Slaughterhouse-Five – Kurt Vonnegut
“Everything was beautiful and nothing hurt.”
The way this book was introduced to me was as a book “about World War II and aliens,” and that is basically the most accurate summary I’ve ever read. It’s hard to say exactly what the premise of this book is because it really is about a wide array of topics, but it’s all connected, and it makes sense when you read it. It had a huge impact on me because I’ve never read a book as non-traditional as this one. I appreciate Vonnegut because he doesn’t subscribe to anyone’s rules—another genre-bender, one could say. It would be diminishing to this work to say that it’s about existentialism, but it is in a sense. The Tralfamadorians (the aliens in the novel), teach Billy how to look at his life macroscopically, and also about the deceptive nature of time. In Vonnegut’s words, “so it goes.”
Tess of the d’Urbervilles – Thomas Hardy
“Beauty lay not in the thing, but in what the thing symbolized.”
I can’t lie, I wasn’t the biggest fan of this book when I started it because I wasn’t sure where it was going. It has a Pride and Prejudice nature to it at the beginning before you delve into the plot that makes it seem sort of outdated, and although it is a timepiece technically, the actual message of the novel is timeless. There’s a lot more than meets the surface in this novel, and the imagery is also incredible. Hardy’s message is essentially about “crass casualty and dicing time” which is basically the notion that random things happen to us at random times and there’s nothing we can do about it. This also counters the notion of free will which is an interesting stance especially for the time this book was written. In fact, when this book was first published it was banned because of the depiction of rape and of secularism as well. At the time it was written (The Scarlet Letter era), the woman was the party at fault if she was raped, so it was met with generally negative feedback at first. Once I finished the book, I was a huge fan just because Hardy went against all norms to write such a tale. I specifically like the idea that Tess essentially saves herself in every scenario in the novel; Hardy knew even in 1891 that she didn’t need a man to save her.
The Brief Wondrous Life of Oscar Wao – Junot Díaz
“Each morning, before Jackie started her studies, she wrote on a clean piece of paper: Tarde venientibus ossa. To the latecomers are left the bones.”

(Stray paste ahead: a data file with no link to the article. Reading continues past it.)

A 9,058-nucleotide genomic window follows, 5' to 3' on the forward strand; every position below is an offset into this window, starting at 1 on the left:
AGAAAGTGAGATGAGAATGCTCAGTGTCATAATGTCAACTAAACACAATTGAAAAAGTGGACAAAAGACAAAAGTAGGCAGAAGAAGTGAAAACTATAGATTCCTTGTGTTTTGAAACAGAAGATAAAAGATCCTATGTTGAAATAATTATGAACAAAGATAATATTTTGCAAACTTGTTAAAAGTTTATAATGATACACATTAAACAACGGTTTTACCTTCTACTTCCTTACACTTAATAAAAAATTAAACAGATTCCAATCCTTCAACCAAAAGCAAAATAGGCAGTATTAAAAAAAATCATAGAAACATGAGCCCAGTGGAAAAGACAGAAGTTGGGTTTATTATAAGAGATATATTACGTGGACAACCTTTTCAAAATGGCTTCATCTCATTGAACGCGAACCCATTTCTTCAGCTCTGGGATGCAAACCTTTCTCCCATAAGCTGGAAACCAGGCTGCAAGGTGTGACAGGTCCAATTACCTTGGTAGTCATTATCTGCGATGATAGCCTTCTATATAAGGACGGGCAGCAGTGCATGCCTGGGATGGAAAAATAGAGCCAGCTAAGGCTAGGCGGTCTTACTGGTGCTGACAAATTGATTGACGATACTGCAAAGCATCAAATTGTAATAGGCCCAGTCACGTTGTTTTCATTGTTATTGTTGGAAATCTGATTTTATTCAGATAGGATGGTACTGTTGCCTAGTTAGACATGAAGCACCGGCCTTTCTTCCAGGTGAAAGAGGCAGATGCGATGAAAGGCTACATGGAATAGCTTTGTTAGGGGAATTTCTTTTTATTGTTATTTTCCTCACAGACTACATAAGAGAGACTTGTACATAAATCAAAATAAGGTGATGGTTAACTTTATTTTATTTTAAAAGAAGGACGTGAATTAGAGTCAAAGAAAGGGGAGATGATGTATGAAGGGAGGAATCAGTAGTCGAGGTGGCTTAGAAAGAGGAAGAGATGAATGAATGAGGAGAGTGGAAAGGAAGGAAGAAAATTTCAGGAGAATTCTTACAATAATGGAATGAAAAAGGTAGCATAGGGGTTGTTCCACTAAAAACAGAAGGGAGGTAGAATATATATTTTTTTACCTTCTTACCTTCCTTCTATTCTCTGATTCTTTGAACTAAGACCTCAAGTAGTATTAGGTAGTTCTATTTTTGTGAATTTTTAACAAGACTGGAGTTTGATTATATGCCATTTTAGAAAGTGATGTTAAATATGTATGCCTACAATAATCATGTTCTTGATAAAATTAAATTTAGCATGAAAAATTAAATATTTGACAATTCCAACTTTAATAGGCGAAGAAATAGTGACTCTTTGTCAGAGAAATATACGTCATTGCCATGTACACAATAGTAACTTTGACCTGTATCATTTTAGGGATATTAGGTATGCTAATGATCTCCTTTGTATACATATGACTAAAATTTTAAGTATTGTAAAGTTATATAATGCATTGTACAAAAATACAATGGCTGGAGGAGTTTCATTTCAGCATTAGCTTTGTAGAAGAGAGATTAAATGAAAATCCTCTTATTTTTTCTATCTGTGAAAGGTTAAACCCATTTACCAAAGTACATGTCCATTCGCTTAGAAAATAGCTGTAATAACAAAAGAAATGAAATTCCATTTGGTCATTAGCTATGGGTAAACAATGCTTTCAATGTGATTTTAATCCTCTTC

This book needs to be regarded as one of the best ones of our generation, as well as Junot Díaz as an author. Not only is this book timely, but it is also timeless. I really liked the integration of the actual history of the Dominican Republic into the novel, and also the acknowledgment of the intersection of race, language, history, and culture as the book is written in Spanglish. We don’t read many books in school or any books that garner any major media attention about Afro-Latino comic book nerds and their histories, so it’s important for a number of reasons. Díaz takes us on a long, vibrant journey through many genres, full of culture, and unrefined.
These are my top 10 books, at least as of right now, as the more books I read, the more the list changes. However, many of these will always remain at the top as classics to me. These are all must-reads not just because of how significant they were to me, but because of their respective contributions to literature. Outside of the fact that a few of them aren’t even categorizable into a genre, these books were truly eye-opening and formative for me. If you like to conceptualize the world and read about various topics from free will to mortality, I would highly consider reading at least a few of these, if not all.
Separately, I would like to think of this list as an ode to my childhood, and even more to my mother. She gave me this passion and this insatiable love of literature, so I truly thank her for taking the time to read to me, with me, and even for her suggestions. I can’t thank her enough.